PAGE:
Risk factors for surgical site infections after breast surgery: a systematic review and meta-analysis.
BACKGROUND: Breast surgical site infections (SSIs) are major sources of postoperative morbidity and mortality, and it's established that surveillance of risk factors is effective in reducing hospital-acquired infections. However, studies about risk factors for breast SSIs were still under controversy because of limited data, contradictory results and lack of uniformity. MATERIALS AND METHODS: We searched the electronic database of PubMed for case-control studies about risk factors for breast SSIs, and a meta-analysis was conducted. RESULTS: Eight studies including 681 cases and 2064 controls were eligible, and data was combined if the risk factor was studied by at least two studies. Of the 20 possible risk factors involved, 14 were proved significant for SSIs as follows: increased age, hypertension, higher body mass index (BMI), diabetes mellitus, American society of anesthesiologists (ASA) 3 or 4, previous breast biopsy or operation, preoperative chemoradiation, conservation therapy versus other surgical approaches, hematoma, seroma, more intraoperative bleeding, postoperative drain, longer drainage time and second drainage tube placed. However, other factors like smoking habit, immediate reconstruction, axillary lymph node dissection, preoperative chemotherapy, corticosteroid usage and prophylactic antibiotic didn't show statistical significance. CONCLUSIONS: This meta-analysis provided a list of predictable or preventable factors that could be taken measures to reduce the rate of breast SSIs and excluded some negligible factors. This could be useful for developing effective prevention and treatment policies for patients with SSIs and improving the overall quality of life.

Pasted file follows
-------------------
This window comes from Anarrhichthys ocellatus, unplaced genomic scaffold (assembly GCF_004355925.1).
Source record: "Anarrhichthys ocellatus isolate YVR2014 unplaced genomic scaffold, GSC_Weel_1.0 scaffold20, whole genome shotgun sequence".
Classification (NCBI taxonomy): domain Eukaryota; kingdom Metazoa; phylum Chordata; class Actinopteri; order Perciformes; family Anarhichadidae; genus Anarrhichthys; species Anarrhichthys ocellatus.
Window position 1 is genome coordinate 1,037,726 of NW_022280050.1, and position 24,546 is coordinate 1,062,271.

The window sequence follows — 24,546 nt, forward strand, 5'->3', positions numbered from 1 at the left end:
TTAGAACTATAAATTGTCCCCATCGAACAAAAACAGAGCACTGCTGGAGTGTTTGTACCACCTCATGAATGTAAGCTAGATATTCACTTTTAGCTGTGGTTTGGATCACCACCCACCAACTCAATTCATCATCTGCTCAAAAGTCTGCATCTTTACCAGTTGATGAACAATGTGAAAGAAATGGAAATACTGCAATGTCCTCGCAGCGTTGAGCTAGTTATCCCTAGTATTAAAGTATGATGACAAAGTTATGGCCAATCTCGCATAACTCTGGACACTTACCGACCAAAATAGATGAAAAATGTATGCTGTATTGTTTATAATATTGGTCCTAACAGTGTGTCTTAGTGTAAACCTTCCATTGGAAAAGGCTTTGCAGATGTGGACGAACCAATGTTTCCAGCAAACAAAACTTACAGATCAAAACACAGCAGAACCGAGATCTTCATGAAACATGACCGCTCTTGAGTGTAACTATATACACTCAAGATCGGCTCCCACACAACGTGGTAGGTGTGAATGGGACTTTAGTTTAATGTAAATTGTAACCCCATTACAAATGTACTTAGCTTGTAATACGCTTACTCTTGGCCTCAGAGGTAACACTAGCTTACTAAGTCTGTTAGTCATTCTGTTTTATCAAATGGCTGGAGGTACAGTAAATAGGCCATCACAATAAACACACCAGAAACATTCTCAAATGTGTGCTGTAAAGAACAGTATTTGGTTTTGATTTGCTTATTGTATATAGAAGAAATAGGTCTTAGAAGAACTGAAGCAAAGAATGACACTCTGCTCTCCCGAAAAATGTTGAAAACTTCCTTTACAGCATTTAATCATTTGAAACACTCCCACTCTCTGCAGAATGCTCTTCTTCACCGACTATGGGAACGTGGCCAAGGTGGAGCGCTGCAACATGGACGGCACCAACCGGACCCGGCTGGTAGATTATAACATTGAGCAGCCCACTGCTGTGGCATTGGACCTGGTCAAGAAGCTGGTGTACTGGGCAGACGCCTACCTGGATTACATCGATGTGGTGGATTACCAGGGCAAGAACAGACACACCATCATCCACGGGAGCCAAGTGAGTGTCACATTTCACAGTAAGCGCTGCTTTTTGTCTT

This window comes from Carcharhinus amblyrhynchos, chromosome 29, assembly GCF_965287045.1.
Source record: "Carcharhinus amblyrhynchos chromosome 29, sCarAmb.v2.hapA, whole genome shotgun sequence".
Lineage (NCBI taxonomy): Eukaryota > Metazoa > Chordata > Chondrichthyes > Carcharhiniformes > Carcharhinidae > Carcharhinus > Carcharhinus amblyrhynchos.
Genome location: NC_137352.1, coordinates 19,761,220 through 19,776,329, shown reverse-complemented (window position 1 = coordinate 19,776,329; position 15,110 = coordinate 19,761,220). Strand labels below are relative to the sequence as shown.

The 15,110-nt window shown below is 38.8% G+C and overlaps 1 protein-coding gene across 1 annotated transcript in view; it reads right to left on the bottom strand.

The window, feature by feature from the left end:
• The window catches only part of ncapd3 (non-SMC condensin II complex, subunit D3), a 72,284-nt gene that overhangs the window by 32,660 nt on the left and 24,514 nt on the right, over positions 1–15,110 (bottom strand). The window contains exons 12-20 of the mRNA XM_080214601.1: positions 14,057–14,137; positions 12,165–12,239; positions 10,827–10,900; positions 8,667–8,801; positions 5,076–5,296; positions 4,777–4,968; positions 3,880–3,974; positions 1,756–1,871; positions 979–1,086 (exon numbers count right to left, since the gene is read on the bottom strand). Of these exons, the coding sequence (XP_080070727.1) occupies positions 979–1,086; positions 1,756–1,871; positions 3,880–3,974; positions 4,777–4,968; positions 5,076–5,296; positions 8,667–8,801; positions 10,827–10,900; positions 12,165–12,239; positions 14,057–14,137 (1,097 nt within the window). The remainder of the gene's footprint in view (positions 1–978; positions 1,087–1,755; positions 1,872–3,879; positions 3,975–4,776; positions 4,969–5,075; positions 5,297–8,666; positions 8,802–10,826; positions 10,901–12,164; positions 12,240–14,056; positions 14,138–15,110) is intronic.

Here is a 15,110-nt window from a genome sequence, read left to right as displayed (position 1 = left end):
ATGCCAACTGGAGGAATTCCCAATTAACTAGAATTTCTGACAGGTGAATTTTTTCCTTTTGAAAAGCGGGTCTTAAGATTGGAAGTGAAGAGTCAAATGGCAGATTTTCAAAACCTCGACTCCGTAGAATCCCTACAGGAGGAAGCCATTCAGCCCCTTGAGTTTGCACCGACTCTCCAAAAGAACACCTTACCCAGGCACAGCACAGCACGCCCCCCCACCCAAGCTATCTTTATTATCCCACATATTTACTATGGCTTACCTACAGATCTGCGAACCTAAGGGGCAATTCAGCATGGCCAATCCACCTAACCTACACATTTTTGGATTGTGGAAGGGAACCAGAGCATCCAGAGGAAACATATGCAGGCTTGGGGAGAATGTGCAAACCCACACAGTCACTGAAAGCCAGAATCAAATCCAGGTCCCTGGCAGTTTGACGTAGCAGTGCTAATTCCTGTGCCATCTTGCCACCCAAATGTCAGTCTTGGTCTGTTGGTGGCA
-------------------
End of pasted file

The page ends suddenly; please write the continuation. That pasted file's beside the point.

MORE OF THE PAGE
Xue, DQ; Qian, C; Yang, L; Wang, XF
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